The Bureau of Crime Statistics & Research (BOCSAR) last week admitted an error in reporting over the drop in assaults statistics that emerged from its report on Sydney CBD and Kings Cross trading restrictions.
Speaking with PubTIC, BOCSAR’s Dr Don Weatherburn clarified that it is not the Bureau’s role to judge the laws, but simply to analyse whether assaults had been reduced.
“Our task was simply to investigate whether the laws resulted in a fall in assaults,” said Weatherburn.
“It’s for others to judge whether the benefit (in terms of reduced assault) was worth the cost (in terms of falling business revenue etc).”
News of a 40 per cent reduction in assaults in the CBD has been used since the report’s release as justification for the trade restrictions and so-called “lockout laws”, although BOCSAR’s report actually noted a 26 per cent reduction in the entire area, and a 40 per cent reduction only “in the sub-section George Street-South”.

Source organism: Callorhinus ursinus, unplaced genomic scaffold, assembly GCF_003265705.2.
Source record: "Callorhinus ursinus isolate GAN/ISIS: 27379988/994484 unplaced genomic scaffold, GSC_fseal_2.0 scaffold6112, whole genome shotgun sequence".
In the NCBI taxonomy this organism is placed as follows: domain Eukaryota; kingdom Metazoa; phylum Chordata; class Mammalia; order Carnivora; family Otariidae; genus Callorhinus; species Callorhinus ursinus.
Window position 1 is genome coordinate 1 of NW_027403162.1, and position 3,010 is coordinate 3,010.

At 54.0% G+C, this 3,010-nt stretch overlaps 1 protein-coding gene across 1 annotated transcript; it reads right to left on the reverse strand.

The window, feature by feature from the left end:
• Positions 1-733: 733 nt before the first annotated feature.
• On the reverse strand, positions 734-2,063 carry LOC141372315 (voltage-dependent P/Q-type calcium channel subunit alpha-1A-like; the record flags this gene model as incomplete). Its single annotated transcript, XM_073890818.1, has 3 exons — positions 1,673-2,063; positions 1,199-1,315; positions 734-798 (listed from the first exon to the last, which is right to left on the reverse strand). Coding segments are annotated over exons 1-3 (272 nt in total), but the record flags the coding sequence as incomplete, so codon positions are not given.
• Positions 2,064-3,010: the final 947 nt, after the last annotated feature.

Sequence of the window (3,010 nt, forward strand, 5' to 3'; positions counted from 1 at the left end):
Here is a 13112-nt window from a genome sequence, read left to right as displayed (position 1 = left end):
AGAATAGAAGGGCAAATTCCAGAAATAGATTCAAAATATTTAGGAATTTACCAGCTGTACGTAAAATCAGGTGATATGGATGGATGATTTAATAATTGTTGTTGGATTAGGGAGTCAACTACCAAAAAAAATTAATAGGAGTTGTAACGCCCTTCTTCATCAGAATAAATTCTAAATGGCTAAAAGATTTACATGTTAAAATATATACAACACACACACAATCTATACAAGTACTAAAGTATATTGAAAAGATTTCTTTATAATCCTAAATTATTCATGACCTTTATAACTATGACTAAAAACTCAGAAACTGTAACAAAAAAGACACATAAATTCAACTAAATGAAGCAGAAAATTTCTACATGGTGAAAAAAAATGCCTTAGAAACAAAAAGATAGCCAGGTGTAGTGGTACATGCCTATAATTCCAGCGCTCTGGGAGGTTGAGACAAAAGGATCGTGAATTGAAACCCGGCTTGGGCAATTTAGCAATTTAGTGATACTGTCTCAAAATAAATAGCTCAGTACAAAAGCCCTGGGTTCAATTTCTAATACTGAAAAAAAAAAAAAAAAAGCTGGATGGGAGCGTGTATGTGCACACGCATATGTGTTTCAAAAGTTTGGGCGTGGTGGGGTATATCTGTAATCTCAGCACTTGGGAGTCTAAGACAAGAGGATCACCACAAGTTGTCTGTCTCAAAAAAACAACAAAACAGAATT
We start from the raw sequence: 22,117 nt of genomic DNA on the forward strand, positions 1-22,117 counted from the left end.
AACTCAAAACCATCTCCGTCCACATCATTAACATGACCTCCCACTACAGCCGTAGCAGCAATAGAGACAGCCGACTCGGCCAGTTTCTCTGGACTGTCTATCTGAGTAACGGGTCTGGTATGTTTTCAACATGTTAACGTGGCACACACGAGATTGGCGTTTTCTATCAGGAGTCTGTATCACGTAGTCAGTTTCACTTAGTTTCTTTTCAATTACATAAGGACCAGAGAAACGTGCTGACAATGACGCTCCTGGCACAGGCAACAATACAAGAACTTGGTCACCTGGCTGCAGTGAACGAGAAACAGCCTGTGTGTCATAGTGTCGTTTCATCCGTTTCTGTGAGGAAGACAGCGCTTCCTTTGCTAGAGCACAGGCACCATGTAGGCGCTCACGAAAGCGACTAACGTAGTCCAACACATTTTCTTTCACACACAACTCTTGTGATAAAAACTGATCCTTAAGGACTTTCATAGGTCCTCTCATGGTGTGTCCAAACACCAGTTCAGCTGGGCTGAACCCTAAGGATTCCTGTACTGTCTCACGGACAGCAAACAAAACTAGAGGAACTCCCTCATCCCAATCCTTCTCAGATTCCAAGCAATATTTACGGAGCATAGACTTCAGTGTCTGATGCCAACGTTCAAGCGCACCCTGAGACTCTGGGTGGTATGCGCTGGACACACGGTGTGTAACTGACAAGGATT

Dr Weatherburn also clarified that although the recent report did not appear to take into account the potential for incidents to have relocated away from the restricted zones to non-licensed premises, the potential was taken into account.
“We will be looking at changes in the number and distribution of assaults in our next report, but if the reforms had reduced non-domestic assault and increased domestic assault, we would have seen it.
“There is no evidence of a rise in domestic assault around the time the lock-out laws took effect.”
Dr Weatherburn was subsequently asked about the validity of statistical research on violence without any data to indicate how it may be being skewed by the now well-publicised increase in the use of ‘ice’.
It was suggested that a study of violent incidents in and around licensed venues is akin to studying drink-driving fatalities without accounting for factors such as speed (or drugs), or in this case even the number of cars on the road.
Unfortunately the Bureau was unable to supply a comment on this matter prior to this bulletin, but will hopefully shed further insight to the debate with upcoming reports.